Shadow box artists create unique little universes in their boxes. It is an old art form where objects, both two and three dimensional, are placed within a box that is designed to display them. One side is open to allow the viewer to see this small tableau. Also, it doesn’t have to be a box, but any container that can hold a collection of objects.
One thing about shadow box art is that artists love to collect objects that when put together present a surprise to the viewer. However, shadow boxes are also created for other reasons:
As a gift for a special occasion, award presentation, or as a commemorative, containing items relating to an occasion such as a wedding, anniversary, graduation, job promotion or the birth of a baby. The objects grouped together have some personal meaning to the receiver of the gift.
Used as a way to display a collection of like items such as marbles, shot glasses, thimbles, etc into a showcase frame.
Miniature room boxes are used to create cute realistic representations of a room. These boxes are often 12″ square and inside the box a scene is created in miniature.
Then there is the naval shadow box from which this art form had its beginnings.
According to some accounts of naval history and tradition, when a sailor retires and is departing the ship for the last time, it’s considered bad luck for the sailor’s shadow to touch land before he does. Thus, the sailor’s shipmates would construct a sturdy box, hand-crafted of the finest materials, in which to display mementos of the sailor’s accomplishments – thereby symbolically creating a “shadow” of the sailor. The box safely contains the sailor’s “shadow” until he is safely ashore, at which time the shadow box can be given to the sailor in a presentation ceremony.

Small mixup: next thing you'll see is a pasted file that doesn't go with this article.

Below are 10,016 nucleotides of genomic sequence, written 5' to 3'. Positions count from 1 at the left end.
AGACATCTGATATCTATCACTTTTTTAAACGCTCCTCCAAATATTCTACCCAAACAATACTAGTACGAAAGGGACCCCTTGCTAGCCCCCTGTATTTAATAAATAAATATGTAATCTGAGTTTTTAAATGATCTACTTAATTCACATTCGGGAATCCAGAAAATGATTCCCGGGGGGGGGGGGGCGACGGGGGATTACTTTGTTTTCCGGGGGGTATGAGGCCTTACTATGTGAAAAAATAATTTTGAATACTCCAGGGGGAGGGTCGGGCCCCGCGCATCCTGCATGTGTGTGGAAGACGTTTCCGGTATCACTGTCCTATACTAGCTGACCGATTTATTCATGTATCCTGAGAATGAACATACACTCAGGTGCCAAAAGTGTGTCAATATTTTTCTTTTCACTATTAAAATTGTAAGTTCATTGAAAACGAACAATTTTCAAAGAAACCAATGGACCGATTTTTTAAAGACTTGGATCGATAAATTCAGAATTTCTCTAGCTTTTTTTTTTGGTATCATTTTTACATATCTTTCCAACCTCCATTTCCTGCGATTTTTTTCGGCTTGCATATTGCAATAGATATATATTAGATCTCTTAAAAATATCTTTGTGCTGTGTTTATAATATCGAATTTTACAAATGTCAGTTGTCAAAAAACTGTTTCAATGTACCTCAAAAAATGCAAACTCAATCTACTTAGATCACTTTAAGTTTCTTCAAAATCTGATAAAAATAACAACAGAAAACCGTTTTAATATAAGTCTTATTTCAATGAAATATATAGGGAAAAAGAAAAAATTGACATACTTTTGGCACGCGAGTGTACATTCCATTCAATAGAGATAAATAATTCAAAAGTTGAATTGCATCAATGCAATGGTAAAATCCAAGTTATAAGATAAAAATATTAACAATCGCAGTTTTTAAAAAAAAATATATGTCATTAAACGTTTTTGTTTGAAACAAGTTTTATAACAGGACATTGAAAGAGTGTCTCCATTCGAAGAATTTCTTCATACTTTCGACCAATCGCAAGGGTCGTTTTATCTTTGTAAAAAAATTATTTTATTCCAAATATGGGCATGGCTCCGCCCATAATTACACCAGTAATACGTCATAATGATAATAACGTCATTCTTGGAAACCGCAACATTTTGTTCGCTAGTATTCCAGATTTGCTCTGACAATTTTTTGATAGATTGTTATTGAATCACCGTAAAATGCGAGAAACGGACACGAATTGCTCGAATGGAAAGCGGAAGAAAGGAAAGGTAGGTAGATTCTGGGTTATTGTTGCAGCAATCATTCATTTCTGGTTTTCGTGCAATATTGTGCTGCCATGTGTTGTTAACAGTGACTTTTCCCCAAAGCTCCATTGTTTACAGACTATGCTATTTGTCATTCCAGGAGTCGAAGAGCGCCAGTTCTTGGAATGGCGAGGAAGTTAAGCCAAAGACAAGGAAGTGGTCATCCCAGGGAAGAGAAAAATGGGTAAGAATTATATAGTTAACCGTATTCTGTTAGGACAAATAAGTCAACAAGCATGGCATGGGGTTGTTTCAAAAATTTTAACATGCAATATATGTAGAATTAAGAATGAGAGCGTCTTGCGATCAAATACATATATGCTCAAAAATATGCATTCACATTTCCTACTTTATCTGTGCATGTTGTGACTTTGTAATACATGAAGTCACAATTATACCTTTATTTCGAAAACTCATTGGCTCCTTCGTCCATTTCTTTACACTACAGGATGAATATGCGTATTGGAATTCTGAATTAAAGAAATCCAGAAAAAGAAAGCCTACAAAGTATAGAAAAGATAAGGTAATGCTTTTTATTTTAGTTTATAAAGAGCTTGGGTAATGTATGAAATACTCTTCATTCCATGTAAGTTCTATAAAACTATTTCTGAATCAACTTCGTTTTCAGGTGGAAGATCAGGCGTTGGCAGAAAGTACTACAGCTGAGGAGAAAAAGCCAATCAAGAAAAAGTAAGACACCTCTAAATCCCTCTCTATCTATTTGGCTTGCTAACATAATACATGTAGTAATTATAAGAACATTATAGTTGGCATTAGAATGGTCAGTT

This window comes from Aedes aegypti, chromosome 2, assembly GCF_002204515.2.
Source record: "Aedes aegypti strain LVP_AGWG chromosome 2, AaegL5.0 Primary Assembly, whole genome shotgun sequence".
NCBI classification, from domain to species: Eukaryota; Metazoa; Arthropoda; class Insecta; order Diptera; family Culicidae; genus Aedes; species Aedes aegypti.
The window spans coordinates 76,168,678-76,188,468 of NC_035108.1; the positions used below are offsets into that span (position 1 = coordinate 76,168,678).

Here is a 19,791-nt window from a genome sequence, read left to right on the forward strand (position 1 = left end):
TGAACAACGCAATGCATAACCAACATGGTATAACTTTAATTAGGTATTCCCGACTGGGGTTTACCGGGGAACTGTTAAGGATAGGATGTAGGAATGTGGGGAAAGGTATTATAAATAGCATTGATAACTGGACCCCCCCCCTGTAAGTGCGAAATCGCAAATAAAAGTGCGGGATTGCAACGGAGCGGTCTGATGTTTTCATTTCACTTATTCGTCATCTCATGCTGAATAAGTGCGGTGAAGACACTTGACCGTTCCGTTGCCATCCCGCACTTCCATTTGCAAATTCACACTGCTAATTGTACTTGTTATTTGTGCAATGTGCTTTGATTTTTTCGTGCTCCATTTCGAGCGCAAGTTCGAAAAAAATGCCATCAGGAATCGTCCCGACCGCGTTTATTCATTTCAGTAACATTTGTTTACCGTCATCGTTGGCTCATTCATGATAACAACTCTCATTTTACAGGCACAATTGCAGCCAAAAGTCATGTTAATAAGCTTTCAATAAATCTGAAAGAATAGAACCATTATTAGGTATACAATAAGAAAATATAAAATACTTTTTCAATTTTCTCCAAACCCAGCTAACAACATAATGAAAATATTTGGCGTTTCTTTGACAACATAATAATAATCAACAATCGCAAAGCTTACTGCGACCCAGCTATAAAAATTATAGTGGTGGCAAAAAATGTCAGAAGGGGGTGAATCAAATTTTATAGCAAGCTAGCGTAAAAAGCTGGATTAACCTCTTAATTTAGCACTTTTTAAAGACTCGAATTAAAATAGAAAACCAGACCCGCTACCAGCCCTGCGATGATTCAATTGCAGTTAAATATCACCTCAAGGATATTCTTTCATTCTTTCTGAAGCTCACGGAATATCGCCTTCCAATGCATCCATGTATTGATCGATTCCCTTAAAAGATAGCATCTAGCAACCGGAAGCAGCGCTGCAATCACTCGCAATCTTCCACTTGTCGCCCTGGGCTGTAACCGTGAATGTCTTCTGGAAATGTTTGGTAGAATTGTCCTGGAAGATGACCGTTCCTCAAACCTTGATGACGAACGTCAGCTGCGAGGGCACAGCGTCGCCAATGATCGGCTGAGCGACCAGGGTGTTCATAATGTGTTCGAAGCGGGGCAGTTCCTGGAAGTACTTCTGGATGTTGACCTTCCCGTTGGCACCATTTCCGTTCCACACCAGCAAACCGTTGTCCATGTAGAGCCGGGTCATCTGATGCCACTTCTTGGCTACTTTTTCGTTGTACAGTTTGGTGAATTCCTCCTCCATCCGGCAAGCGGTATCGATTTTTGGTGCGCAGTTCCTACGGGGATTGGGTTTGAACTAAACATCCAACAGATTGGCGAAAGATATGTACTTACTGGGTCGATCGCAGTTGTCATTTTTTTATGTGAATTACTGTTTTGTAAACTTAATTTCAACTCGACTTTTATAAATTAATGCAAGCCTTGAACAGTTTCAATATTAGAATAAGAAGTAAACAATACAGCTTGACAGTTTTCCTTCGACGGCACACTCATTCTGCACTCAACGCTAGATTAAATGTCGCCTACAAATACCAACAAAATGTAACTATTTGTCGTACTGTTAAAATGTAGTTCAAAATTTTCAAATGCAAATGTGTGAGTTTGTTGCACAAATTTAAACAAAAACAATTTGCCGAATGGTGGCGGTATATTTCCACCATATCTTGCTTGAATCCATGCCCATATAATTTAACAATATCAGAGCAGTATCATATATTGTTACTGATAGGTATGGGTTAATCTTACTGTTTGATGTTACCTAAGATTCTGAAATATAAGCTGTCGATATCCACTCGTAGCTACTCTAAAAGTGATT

Another account has it that, when a sailor would join a ship’s crew, he would join that ship for his entire career. During the sailor’s voyages to ports of call around the world, he would collect many trinkets, souvenirs, and reminders of his travels. As space aboard ship was at a premium, these items tended to be small. When the sailor went ashore for the last time, his shipmates saw to it that a special ceremonial box was constructed for him. The box would hold all the possessions that had been collected during those many voyages, and would simultaneously symbolize the sailor’s career and time aboard ship.
We are also familiar with the military one where an American flag is placed inside a triangular shadow box to symbolize that the country has benefited from the faithful service of the deceased. This is then given to the soldier’s family.
Police departments and fire departments use shadow boxes in considerably the very same way the military does. On retirement they are normally presented as a symbol of their dedication and outstanding service.
Not just an art form but a tiny stage to hold a universe of memories, shadow boxes enchanted the Victorians, the Surrealists, and continue to enchant us today. Perhaps the ultimate, 21st century “shadow box” is the 3D TV experience. Here you have all of the same components but now created in pixels of light!
“Painting With Words” – Leona M Seufert